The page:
Tarte tatin is by far one of my favorite winter desserts. The story behind it is a delicious mistake, not unlike how chocolate chip cookies were created. Two sisters owned an inn, about 100 miles south of Paris, and one of them intended to make an apple pie. But she was distracted, and accidentally burnt the sugar and butter. She then did what any busy home cook would do – slap a pie crust on it and hope for the best.  The burnt mistake became the trademark for the little inn, and the owner of Maxim’s – one of Paris’s chicest clubs – became obsessed with the delicious recipe. He put it on his own menu, naming it after the sisters at the inn – Tarte Tatin.

The reference to Maxim’s made me think of one of my favorite films from the golden age of hollywood, Gigi. With music by the fabulous Lerner and Lowe, directed by Vinvent Minelli, and based on a book by the always absorbing Colette – it’s fantastic. It also has a fashion show, which honestly, anytime there’s a vintage show, I’m game. The climax of the film centers on a scene in Maxim’s, and I don’t know, if you love movie musicals, it’s a must watch. There’s also an entire song dedicated to champagne, which means they’re my kind of people. Enjoy!


For one 10-inch Skillet

4 four-inch wide saute pans, preferably with deep side (or one 10 inch skillet)

1/2 cup white sugar, divided 4 ways

1 vanilla bean, seeds extracted and divided 4 ways

1/2 cup (one stick) unsalted butter, divided 4 ways

10-12 small pink lady apples (mine were about 2 inches diameter), any high acid firm apple with a hint of sweetness, peeled, cored, and halved

1 recipe pie crust (below), rolled out to 1/8 inch thick


This is a double crust recipe, so you will only be using one for the tarte tatin.  Refrigerate or freeze the other one for future use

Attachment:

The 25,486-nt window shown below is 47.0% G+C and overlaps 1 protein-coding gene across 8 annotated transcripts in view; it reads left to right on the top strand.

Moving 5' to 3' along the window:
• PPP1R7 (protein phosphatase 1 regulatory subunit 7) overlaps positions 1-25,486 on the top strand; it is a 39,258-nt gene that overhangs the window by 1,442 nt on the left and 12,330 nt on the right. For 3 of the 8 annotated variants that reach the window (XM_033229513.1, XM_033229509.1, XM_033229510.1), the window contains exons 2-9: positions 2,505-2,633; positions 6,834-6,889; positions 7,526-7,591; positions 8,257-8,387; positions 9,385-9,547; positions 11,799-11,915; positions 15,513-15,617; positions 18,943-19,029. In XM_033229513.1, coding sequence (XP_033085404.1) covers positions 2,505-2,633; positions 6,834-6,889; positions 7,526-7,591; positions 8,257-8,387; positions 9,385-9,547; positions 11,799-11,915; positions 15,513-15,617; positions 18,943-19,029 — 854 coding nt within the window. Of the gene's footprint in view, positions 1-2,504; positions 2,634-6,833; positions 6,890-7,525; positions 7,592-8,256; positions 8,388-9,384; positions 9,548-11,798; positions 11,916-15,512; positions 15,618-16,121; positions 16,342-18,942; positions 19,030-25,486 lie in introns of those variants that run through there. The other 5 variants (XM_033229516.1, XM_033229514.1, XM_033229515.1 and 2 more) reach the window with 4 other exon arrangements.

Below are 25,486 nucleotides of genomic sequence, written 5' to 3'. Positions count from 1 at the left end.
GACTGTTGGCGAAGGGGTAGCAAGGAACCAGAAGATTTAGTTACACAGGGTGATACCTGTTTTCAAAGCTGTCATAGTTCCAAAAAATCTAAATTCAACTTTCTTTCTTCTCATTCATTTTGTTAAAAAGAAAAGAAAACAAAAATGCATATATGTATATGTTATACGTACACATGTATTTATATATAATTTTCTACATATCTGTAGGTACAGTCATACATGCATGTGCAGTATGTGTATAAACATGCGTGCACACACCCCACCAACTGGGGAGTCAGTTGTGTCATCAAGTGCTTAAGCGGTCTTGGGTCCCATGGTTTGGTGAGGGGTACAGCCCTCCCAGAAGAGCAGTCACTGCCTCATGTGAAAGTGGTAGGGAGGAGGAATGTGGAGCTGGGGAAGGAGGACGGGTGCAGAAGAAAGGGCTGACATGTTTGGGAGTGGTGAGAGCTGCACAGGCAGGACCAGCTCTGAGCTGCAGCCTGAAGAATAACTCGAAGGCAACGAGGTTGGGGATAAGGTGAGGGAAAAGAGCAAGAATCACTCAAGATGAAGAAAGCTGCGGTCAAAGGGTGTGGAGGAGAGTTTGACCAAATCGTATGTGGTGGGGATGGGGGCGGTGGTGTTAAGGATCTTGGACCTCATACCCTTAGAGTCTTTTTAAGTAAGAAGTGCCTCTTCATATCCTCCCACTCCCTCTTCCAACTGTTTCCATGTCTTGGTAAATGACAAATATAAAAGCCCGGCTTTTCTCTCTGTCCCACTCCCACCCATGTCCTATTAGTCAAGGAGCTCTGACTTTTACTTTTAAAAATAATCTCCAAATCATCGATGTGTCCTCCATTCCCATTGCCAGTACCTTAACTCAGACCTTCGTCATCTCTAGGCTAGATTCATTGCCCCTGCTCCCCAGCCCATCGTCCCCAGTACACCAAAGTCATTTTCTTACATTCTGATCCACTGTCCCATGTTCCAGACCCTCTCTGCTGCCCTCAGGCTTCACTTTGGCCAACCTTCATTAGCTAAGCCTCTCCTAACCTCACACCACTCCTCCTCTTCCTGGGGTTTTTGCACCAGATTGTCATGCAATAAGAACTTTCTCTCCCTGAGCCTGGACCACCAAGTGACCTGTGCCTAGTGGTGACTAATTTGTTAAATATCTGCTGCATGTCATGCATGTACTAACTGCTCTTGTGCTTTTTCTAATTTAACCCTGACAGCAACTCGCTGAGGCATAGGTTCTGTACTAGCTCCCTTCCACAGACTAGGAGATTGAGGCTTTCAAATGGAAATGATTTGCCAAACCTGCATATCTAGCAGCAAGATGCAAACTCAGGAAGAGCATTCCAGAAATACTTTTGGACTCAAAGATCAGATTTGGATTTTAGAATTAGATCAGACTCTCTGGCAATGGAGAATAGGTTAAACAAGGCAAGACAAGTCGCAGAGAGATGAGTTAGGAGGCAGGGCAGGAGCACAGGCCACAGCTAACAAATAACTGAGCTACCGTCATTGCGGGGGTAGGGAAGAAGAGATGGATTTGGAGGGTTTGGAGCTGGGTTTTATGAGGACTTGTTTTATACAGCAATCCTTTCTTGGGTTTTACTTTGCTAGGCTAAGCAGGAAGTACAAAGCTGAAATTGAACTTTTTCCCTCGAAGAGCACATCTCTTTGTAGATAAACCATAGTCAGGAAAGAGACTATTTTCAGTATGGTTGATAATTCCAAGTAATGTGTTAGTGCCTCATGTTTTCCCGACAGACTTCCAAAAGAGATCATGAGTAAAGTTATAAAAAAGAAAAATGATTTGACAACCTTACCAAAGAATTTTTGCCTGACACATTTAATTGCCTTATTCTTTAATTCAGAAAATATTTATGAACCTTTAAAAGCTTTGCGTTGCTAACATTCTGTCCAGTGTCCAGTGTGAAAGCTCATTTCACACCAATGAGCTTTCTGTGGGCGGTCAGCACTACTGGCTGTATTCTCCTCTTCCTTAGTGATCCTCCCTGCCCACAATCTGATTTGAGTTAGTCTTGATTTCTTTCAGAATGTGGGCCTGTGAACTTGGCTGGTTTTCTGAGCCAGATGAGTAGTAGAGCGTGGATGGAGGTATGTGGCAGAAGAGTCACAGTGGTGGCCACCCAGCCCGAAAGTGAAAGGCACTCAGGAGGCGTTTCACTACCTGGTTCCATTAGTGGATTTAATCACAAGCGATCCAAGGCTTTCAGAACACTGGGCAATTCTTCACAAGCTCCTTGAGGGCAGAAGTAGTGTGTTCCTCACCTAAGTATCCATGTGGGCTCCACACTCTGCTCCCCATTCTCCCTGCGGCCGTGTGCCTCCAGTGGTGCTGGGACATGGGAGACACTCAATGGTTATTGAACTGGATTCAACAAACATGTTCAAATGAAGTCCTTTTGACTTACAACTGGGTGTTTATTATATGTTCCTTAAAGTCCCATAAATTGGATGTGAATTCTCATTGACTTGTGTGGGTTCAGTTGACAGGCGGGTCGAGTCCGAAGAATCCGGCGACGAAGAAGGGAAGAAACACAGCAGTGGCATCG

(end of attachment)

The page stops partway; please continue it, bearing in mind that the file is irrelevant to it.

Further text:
2 1/2 cups all purpose flour

3 tablespoon sugar

1 teaspoon kosher salt

8 ounces (two sticks) unsalted butter

1/4-1/2 cup ice water


For the pie crust, in a food processor or quickly using your fingertips, combine the flour, sugar, salt and butter until the chunks of butter are broken down to the size of peas and the flour feels like wet sand. Add the first 1/4 cup of water and mix until the dough comes together easily. It’s too dry if it immediately clumps apart. Add two tablespoons of water at a time, you can always add more water but not more flour, so careful not to add too much! Bring the dough into two balls and plop them on top of two sheets of plastic wrap. Loosely wrap up the ball and press down, smooshing the ball into a disc about an inch thick. Pop them in the fridge for 30 minutes while you busy yourself with the other stuff.

Preheat oven to 400 F. Stir together the sugar and vanilla seeds. Pat down the butter onto the pans and sprinkle the vanilla sugar on top.  Place the apple pieces vertically in the pan, snaking in a circle along the edge.  Keep repeating until the whole pan is full. Over a medium flame, place the pan for 20 to 30 minutes, until the butter, sugar, and apples have created a golden brown caramel.  It’s ok if it’s a little patchy. Let it cool for a few minutes and roll the chilled pie dough neatly onto the dish, and roll the crust inside the edge of the pan. Put in the oven and bake for about 15 minutes (20 if making in one large pan), or until the apples are bubbling and the crust is golden brown. Bring to room temp (if you can wait) and flip onto a serving dish. Serve with whipped cream.